DGE Postdocs

Short Name: 

Tyler Ruggles

I am a scientist studying low carbon energy transitions. How do we create a low carbon energy system? What could that system look like? What technological breakthroughs are necessary? These are some of the questions which motivate my research.

My current work focuses on studying the interannual variability of renewable energy resources and potential consequences for a highly-renewable grid. I also model the conversion of electric power to liquid fuels or hydrogen to study the benefits these technologies can bring to the grid including increased flexibility.

Wu Sun

Wu Sun is a Postdoctoral Research Associate in Michalak Lab. His research aims to understand patterns and variability in terrestrial photosynthesis through the synergy between observations and process-based models. He is currently using geostatistical approaches to constrain the patterns of photosynthesis in North America.

Enrico Antonini

Enrico is a Postdoctoral Research Scientist for the Carnegie Institution for Science, Department of Global Ecology at Stanford University. His research aims to understand the physics of wind power extraction for regional-scale wind farms. Enrico is investigating the efficiency of large wind farms and which physical parameters control their power extraction.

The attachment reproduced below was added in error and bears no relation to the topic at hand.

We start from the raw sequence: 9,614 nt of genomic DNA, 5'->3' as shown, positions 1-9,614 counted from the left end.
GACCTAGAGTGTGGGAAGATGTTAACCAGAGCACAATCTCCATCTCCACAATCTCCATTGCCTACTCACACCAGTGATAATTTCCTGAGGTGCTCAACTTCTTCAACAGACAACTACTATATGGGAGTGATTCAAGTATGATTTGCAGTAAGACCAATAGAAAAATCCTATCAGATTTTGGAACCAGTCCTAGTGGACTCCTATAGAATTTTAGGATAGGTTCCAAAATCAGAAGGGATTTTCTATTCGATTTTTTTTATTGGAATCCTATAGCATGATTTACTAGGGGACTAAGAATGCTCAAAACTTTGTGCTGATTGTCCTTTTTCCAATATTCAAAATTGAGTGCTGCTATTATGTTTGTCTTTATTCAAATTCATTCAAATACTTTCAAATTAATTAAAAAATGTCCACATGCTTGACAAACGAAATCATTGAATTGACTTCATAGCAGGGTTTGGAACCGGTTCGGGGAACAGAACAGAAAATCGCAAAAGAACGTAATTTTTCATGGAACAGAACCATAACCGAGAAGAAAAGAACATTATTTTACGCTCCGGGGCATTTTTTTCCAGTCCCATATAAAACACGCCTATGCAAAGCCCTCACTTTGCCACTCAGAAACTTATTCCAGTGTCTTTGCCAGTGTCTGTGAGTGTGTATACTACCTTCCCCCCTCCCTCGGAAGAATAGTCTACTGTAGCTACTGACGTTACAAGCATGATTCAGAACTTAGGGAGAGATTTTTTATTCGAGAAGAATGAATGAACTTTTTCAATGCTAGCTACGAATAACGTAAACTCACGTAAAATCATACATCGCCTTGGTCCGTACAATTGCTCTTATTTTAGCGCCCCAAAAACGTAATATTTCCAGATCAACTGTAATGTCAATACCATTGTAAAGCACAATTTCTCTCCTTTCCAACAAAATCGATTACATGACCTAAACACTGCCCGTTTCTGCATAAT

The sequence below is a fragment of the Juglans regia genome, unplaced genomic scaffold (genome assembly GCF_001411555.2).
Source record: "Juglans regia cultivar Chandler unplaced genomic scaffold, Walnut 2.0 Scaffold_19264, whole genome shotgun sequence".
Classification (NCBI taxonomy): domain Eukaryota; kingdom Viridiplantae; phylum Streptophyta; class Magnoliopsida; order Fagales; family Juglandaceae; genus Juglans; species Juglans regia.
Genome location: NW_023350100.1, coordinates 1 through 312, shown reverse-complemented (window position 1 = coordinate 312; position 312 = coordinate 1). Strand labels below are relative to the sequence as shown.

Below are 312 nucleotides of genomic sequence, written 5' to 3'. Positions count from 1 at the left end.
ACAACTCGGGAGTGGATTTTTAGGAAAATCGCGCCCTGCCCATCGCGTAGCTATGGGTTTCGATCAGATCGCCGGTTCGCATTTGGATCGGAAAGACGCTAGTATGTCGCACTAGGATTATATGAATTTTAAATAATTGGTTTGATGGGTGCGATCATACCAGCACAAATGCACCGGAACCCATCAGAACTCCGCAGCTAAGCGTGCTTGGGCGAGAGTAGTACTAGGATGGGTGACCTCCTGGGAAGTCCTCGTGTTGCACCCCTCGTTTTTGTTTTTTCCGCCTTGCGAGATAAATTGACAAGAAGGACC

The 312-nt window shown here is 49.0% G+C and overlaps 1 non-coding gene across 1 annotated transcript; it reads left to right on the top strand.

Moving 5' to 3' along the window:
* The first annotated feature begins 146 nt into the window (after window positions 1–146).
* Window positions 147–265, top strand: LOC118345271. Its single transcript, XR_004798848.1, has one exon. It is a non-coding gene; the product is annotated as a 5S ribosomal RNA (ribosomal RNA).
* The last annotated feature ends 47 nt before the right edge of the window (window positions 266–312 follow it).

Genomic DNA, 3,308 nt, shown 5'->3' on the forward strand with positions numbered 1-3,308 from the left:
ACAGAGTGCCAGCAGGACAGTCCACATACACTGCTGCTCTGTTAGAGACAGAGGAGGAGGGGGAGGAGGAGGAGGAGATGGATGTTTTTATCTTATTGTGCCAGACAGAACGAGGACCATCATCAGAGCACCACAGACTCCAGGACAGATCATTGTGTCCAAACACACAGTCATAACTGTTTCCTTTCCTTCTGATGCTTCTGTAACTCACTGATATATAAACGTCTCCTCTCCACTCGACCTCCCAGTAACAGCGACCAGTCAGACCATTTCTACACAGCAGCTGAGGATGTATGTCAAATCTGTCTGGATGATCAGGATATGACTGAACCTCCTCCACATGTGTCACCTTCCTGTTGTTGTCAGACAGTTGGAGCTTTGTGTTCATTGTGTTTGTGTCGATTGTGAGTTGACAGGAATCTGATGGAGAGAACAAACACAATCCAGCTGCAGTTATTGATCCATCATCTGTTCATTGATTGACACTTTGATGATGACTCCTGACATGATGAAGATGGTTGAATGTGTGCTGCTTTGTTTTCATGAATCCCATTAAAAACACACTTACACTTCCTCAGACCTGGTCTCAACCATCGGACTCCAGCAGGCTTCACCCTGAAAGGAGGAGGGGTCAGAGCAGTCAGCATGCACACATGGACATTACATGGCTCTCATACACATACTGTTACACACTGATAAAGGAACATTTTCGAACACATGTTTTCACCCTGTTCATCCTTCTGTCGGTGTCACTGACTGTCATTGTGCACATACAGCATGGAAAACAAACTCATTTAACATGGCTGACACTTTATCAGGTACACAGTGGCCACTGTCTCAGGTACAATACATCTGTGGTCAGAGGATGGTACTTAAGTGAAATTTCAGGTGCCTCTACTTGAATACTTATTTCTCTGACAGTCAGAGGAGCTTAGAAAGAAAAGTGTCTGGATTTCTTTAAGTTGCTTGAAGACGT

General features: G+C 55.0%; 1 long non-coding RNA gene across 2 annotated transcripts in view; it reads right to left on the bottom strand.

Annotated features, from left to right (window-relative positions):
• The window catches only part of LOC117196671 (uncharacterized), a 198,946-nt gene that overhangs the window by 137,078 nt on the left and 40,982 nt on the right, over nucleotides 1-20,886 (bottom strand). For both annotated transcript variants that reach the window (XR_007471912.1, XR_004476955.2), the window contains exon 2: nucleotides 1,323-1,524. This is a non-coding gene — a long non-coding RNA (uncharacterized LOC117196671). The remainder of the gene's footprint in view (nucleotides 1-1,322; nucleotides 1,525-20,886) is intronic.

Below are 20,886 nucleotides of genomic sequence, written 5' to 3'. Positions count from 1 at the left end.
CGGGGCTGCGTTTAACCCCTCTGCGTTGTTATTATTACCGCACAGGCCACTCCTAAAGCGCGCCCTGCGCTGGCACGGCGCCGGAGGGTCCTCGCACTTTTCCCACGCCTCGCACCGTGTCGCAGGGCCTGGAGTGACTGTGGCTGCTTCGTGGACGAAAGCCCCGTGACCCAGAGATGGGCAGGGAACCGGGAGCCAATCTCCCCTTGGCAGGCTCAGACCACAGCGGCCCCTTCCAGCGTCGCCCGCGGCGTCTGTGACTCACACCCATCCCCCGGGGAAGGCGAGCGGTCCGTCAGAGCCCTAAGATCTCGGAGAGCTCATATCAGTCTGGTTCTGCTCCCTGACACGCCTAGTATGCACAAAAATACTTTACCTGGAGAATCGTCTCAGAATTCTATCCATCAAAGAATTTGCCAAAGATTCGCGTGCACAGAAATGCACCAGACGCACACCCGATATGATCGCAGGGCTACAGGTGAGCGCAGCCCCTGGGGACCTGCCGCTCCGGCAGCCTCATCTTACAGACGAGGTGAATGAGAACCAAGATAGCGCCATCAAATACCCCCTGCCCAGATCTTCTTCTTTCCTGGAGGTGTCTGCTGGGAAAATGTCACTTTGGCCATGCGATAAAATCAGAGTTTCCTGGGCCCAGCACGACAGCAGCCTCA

David Farnham

David Farnham is an environmental engineer and hydroclimatologist interested in how climate affects our engineered water and energy systems. David’s work can broadly be described as the development of statistical models to estimate and/or predict climate risks at time scales ranging from daily to seasonal to multi-decadal.

Lei Duan

Lei Duan's research topic is about modeling the climate response to external forcing, especially the global scale geoengineering schemes during his PhD. At Carnegie, he will continue working on climate simulations and also helping with the energy modeling work in Ken Caldeira's group. He had a wonderful experience when he was here previously, and feels happy to come back and work with everyone in Carnegie. 

Manoela Romano de Orte

Manoela Romanó de Orte is a Postdoctoral Research Scientist in in the Caldeira Lab at the Carnegie Institution for Science's Department of Global Ecology. She is a marine scientist, studying the fate and the effects of pollutants in the coastal environment. Her research considers traditional pollutants, such as heavy metals, alongside emerging contaminant threats.

Subscribe to RSS - DGE Postdocs